It was with some reluctance that the British realized the existing maps could not be altered to serve present needs. New maps with standardized grids, coordinates and contour intervals would have to be produced. Brussels was adopted as the prime meridian as well as the Belgian Bonne projection. Symbols and colours used became standardized between the Allies over time. Survey work with rod and transit or plane table was performed behind friendly lines but was impossible in front of them. Another method had to be found to map the area behind enemy lines. The airplane, although still in its infancy, supplied the answer. Vertical air photographs were taken for the purpose of piecing them together to form photo-mosaics which could be used for the creation of base maps.
Base maps were produced by the Ordnance Survey in Britain and shipped to France until 1918, when the rising threat to map shipments by U-boat activity in the Channel necessitated the creation of an Overseas Branch of the O.S. near St. Omer, France. Trenches and tactical information like the location of machine guns, trench mortars and barbed wire were printed onto these base maps by Field Survey Companies near the front. This meant the same base map could be used over and over again while trench and tactical information could be updated weekly or even daily for quick distribution to front line units. It also meant that a huge range of thematic mapping using these same base maps could now take place. Specialty maps were produced for almost every conceivable purpose: situation maps, intelligence log target maps, positions maps, enemy organization maps, enemy order of battle maps, hostile battery maps, traffic maps and army training area maps to name but a few.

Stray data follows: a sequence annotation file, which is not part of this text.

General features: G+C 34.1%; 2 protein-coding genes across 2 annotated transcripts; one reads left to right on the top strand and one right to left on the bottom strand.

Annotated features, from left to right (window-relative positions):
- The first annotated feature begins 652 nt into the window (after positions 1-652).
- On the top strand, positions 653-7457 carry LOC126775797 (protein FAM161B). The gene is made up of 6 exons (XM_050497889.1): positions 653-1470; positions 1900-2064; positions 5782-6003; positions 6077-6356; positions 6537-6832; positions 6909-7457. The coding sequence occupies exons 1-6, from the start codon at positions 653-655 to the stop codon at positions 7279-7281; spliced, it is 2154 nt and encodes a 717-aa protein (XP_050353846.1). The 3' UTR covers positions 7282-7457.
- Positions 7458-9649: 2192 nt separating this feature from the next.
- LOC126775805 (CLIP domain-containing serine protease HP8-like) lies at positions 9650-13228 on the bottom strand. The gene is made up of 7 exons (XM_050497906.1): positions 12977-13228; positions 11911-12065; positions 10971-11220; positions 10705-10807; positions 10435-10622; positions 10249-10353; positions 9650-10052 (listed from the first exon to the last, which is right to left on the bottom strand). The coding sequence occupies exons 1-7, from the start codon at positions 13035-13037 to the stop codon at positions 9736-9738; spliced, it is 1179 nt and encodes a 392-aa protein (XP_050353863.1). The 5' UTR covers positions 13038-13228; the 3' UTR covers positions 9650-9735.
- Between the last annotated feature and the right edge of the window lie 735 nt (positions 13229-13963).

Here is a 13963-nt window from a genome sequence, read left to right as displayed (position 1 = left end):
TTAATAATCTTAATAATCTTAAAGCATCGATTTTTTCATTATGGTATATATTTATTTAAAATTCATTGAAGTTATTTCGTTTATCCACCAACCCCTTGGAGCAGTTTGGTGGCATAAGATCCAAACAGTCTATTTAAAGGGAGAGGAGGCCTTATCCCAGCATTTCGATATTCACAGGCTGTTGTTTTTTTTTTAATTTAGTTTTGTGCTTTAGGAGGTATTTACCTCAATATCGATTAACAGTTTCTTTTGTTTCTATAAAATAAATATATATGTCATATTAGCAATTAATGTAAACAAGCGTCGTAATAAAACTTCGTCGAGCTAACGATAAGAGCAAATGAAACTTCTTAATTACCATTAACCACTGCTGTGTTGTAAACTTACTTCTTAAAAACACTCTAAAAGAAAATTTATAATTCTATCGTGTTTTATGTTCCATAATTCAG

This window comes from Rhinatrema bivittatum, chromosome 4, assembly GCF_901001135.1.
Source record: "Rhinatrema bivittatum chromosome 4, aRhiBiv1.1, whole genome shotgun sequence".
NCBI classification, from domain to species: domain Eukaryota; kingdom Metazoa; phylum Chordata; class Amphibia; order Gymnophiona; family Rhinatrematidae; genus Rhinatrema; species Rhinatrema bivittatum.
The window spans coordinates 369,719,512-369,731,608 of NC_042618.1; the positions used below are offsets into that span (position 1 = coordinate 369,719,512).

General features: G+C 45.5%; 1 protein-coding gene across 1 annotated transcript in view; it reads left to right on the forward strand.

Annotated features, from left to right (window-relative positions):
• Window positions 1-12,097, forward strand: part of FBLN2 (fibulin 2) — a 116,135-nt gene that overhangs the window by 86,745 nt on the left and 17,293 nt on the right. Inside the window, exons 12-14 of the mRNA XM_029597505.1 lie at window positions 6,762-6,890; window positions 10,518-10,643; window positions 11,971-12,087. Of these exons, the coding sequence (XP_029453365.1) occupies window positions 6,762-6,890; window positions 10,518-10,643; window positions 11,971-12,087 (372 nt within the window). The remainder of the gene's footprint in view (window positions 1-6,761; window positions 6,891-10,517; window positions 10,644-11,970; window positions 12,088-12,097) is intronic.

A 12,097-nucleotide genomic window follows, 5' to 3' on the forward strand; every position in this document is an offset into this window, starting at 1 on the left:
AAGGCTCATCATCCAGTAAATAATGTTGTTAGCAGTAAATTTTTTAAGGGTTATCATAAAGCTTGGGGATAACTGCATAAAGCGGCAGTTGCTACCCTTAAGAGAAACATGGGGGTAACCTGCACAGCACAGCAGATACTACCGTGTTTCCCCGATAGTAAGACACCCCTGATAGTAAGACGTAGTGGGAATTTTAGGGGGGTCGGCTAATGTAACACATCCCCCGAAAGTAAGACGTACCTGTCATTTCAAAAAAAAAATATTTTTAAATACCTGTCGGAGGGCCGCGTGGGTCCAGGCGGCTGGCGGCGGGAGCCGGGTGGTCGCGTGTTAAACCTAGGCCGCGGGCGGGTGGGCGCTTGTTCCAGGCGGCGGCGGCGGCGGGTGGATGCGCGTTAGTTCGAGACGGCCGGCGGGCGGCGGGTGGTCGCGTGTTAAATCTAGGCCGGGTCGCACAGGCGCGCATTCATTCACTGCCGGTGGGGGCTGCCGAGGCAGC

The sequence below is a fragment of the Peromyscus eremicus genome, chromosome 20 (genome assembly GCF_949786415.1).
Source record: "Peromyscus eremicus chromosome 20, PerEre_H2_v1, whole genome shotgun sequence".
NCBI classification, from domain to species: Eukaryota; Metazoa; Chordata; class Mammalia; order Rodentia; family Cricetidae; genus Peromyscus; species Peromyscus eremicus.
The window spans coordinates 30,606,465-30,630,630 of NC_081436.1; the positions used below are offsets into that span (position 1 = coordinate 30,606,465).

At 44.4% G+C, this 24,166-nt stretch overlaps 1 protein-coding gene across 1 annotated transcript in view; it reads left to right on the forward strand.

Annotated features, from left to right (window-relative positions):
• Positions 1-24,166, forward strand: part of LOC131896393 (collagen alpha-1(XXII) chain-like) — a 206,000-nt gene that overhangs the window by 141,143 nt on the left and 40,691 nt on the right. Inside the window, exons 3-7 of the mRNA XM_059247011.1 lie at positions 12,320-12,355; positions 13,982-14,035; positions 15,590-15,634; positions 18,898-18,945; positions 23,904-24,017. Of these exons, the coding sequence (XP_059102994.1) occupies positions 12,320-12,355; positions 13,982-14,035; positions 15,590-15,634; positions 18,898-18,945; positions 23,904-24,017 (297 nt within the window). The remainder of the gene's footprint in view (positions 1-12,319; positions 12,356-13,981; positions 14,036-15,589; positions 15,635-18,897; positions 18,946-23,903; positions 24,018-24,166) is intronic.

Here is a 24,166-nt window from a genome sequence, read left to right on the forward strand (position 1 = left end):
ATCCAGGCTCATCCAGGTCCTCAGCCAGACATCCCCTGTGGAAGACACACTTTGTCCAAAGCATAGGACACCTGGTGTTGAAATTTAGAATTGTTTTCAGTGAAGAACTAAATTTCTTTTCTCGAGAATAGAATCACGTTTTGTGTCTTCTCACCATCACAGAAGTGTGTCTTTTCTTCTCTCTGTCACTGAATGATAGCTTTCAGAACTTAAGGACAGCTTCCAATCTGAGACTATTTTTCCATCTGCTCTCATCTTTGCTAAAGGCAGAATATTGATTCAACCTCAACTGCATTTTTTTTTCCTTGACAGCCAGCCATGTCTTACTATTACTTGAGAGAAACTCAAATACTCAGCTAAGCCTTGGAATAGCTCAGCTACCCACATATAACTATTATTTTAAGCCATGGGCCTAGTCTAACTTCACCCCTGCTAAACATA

One of these specialty maps was devised for a new tactic developed during WWI called a “creeping barrage”. By creating a curtain of artillery shells in front of advancing infantry, protection was provided while the soldiers were most vulnerable crossing “no-man’s land” between the trenches. Many artillery pieces were required to create such a barrage and the curtain had to be lifted and moved forward every few minutes in order to stay ahead of the advancing troops. This tactic required the utmost in coordination and it was only made possible through detailed barrage maps.
Another tactic to emerge later in the war was the ability to fire artillery “unregistered”. This was referred to as “predicted fire” or “map-shooting” and was essential for counter battery work. Registration was the act of firing one or more preliminary shots at the enemy to gauge range and elevation before being able to make a direct hit. In order to remove the need for registration and to preserve surprise before an attack, as many enemy guns as possible were located through aerial reconnaissance, flash spotting and sound ranging and plotted onto maps in the weeks prior to an offensive. Hidden Allied guns could then be sited on these enemy positions based on their map coordinates and at the opening of an offensive could strike without warning, thus knocking out the enemy’s battery and thereby allowing their own infantry to advance unmolested.
By the end of the conflict there were almost 5,000 men allocated to Map production and over 32 million maps had been printed. These figures alone illustrate the important role that mapping played during the war. McMaster University’s WWI Military Map Collection consists of over 400 trench and specialty maps. They range from very detailed operations maps used for trench raids to very broad overview maps used to show the entire front. Most are from the years 1917 and 1918 and many cover the Canadian sectors during the so-called “last hundred days” of the war.
You are invited to explore McMaster’s Trench Map Collection.